[gmx-users] FEP and loss of performance
Justin A. Lemkul
jalemkul at vt.edu
Wed Apr 6 16:07:50 CEST 2011
David Mobley wrote:
> This doesn't sound like normal behavior. In fact, this is not what I
> typically observe. While there may be a small performance difference,
> it is probably at the level of a few percent. Certainly not a factor
> of more than 10.
I see about a 50% reduction in speed when decoupling small molecules in water.
For me, I don't care if a nanosecond takes 2 or 3 hours. For larger systems
such as the ones considered here, it seems that the performance loss is much
I can reproduce the poor performance with a simple water box with the free
energy code on. Decoupling the whole system (or at least, a large part of it,
as was the original intent of this thread, as I understand it) results in a
1500% slowdown. Some observations:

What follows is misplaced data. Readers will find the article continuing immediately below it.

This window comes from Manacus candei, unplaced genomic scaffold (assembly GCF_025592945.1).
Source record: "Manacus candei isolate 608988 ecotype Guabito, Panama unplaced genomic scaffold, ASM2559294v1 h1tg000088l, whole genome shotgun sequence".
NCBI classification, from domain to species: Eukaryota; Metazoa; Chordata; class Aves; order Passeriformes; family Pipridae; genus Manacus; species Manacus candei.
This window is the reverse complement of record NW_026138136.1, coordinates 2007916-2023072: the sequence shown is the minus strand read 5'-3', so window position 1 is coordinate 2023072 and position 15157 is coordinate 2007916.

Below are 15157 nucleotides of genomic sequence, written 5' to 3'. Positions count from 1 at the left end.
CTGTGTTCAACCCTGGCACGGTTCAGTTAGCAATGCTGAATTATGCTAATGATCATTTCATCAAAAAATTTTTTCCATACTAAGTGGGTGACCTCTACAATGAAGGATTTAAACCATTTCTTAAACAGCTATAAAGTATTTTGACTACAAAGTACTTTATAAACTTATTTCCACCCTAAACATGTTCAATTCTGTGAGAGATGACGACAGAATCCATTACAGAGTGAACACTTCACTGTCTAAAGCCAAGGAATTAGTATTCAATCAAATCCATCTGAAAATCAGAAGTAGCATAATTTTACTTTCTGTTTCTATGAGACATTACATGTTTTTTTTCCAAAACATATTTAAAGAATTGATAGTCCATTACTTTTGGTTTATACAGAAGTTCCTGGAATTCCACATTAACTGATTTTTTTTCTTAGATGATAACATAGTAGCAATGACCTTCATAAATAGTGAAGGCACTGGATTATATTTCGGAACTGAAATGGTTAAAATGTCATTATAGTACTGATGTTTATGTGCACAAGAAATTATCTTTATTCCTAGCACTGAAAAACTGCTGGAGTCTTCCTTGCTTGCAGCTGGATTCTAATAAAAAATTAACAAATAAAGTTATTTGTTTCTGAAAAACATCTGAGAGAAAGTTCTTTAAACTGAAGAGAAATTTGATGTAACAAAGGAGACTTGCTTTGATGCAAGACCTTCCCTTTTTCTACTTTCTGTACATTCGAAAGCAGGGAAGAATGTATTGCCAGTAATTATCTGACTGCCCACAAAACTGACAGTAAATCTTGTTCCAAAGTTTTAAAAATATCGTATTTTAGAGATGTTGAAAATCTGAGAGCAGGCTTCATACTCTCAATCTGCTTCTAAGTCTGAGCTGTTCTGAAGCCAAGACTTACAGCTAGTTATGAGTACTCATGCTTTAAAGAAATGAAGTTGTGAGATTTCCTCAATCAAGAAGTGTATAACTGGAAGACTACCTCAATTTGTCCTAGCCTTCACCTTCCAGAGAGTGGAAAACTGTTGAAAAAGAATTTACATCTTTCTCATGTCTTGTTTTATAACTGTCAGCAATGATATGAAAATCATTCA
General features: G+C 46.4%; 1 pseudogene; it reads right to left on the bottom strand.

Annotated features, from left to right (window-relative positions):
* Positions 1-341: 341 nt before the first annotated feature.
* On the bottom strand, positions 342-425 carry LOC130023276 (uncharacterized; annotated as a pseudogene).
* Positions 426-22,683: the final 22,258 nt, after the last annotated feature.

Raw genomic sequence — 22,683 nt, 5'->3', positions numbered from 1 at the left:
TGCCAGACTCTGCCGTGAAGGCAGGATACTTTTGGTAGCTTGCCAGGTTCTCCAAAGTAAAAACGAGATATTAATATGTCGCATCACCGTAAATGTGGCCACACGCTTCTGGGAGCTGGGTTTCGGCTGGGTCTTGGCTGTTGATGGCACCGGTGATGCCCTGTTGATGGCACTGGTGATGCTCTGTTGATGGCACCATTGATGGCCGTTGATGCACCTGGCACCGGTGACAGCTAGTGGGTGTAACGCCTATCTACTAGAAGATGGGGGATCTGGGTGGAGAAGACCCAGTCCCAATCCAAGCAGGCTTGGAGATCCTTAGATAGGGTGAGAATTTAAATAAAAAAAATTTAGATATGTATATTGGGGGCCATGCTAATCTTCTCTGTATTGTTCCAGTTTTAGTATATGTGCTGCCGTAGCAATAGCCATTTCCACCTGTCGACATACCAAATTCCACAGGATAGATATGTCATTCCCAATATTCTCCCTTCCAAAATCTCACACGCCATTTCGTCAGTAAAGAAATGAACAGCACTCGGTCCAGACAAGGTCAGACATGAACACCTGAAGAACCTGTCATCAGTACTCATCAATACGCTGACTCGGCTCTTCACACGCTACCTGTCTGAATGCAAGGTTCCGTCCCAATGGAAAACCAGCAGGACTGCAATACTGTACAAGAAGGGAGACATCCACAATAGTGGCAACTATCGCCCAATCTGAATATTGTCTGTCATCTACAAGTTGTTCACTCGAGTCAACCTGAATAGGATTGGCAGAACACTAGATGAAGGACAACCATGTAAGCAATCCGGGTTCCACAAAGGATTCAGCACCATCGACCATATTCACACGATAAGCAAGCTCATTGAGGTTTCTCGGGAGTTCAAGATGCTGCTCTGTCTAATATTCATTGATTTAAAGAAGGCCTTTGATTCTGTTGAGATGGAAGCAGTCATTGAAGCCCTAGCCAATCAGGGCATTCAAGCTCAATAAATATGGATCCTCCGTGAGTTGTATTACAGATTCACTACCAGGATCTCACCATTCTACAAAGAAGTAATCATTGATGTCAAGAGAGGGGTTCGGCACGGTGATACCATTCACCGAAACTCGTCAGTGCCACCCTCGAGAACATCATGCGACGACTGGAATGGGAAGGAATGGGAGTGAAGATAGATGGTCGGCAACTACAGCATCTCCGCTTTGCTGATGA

1. Water optimizations are turned off when decoupling the water, but this only
accounts for 20% of the slowdown, which is relatively insignificant.
2. Using lambda=0.9 (from a previous post) in my water box results in even worse
performance, but much of this is due to DD instability. The system I used has a
few hundred water molecules in it, and after about 10-12 ps, they collapse in on
one another and form clusters, dramatically shifting the balance of atoms
between DD cells. DLB gets activated but the force imbalances are around 40%,
and the total slowdown (relative to non-perturbed trajectories) is 2000%.
3. Using lambda=0 results in stable trajectories with very low imbalance, but
also poor performance. It seems that mdrun spends all of its time in the free
Computing: M-Number M-Flops % Flops
Free energy innerloop 19064.187513 2859628.127 89.1
Outer nonbonded loop 325.153806 3251.538 0.1
Calc Weights 231.754635 8343.167 0.3
Spread Q Bspline 9888.197760 19776.396 0.6
Gather F Bspline 9888.197760 59329.187 1.8
3D-FFT 24406.688124 195253.505 6.1
Solve PME 485.109702 31047.021 1.0